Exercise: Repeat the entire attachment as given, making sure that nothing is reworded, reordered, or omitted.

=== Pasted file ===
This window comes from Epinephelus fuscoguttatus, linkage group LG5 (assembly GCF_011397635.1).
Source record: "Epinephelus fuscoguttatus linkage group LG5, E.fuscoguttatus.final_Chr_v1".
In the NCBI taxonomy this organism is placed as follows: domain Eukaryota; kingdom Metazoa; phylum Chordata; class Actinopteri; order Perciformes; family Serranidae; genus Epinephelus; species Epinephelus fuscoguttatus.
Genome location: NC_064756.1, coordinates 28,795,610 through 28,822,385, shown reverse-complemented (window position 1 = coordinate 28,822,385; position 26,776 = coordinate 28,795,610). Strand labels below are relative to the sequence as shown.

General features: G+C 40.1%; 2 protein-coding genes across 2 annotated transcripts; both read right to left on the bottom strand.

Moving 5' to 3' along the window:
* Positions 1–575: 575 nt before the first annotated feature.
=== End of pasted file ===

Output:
This window comes from Epinephelus fuscoguttatus, linkage group LG5 (assembly GCF_011397635.1).
Source record: "Epinephelus fuscoguttatus linkage group LG5, E.fuscoguttatus.final_Chr_v1".
In the NCBI taxonomy this organism is placed as follows: domain Eukaryota; kingdom Metazoa; phylum Chordata; class Actinopteri; order Perciformes; family Serranidae; genus Epinephelus; species Epinephelus fuscoguttatus.
Genome location: NC_064756.1, coordinates 28,795,610 through 28,822,385, shown reverse-complemented (window position 1 = coordinate 28,822,385; position 26,776 = coordinate 28,795,610). Strand labels below are relative to the sequence as shown.

General features: G+C 40.1%; 2 protein-coding genes across 2 annotated transcripts; both read right to left on the bottom strand.

Moving 5' to 3' along the window:
* Positions 1–575: 575 nt before the first annotated feature.